By Ellen Nakashima, Published: January 13
Civil liberties advocates are raising concerns that the Department of Homeland Security’s three-year-old practice of monitoring social media sites such as Facebook and Twitter could extend to tracking public reaction to news events and reports that “reflect adversely” on the U.S. government.
The activists, who obtained DHS documents through a Freedom of Information Act lawsuit, say one document in particular, a February 2010 analyst handbook, touts as a good example of “capturing public reaction” the monitoring of Facebook and other sites for public sentiment about the possible transfer of Guantanamo detainees to a Michigan prison.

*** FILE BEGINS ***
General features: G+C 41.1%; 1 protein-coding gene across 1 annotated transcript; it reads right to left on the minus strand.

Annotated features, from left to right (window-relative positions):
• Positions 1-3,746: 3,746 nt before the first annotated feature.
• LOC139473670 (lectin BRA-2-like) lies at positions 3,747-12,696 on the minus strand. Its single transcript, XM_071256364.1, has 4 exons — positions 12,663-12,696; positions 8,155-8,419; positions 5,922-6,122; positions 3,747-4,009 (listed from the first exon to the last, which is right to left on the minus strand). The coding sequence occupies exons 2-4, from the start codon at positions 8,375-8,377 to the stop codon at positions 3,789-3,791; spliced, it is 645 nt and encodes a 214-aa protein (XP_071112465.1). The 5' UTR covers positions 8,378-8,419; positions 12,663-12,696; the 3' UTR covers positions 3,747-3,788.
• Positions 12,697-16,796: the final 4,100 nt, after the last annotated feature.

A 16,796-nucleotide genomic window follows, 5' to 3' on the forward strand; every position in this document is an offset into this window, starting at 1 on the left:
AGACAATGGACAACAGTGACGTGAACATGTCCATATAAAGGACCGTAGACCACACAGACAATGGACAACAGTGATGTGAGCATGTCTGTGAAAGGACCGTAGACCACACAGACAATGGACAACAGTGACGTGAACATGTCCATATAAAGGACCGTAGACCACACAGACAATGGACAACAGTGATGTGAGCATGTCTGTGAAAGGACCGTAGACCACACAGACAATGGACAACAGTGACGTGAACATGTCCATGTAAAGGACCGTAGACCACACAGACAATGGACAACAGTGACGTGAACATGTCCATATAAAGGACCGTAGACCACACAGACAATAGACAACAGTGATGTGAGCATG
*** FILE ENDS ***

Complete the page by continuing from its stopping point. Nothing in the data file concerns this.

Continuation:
Times, 7 June 2011
Daily Telegraph, 6 May 2011
Yorkshire Post, 8 June 2011
Sunday Telegraph, 5 June 2011
MEDIA ROOTS- In George Orwell’s 1984, Britain is depicted as a totalitarian police state that is ruled by the Party, or Big Brother– an enigmatic, ubiquitous elite that controls society through heavy surveillance, nationalist propaganda and historical revisionism. The concept seems like a far-fetched portrayal of a Democratic nation’s demise into totalitarianism, but in America’s “post 9/11” climate of fear, the United States government has been building a comprehensive grid of surveillance and control that bears frightening similarities to Orwell’s fictional narrative.
My first article on Media Roots, an initiative by artist, activist and independent journalist Abby Martin, is now up. It's called "The War On Paranoid Rhetoric". I want to thank Abby for her help, and I want to encourage the 9/11 truth community to help Abby make Media Roots into an even bigger success than it is already. Here's an excerpt from the article, originally inspired by a Youtube video created by David Chandler: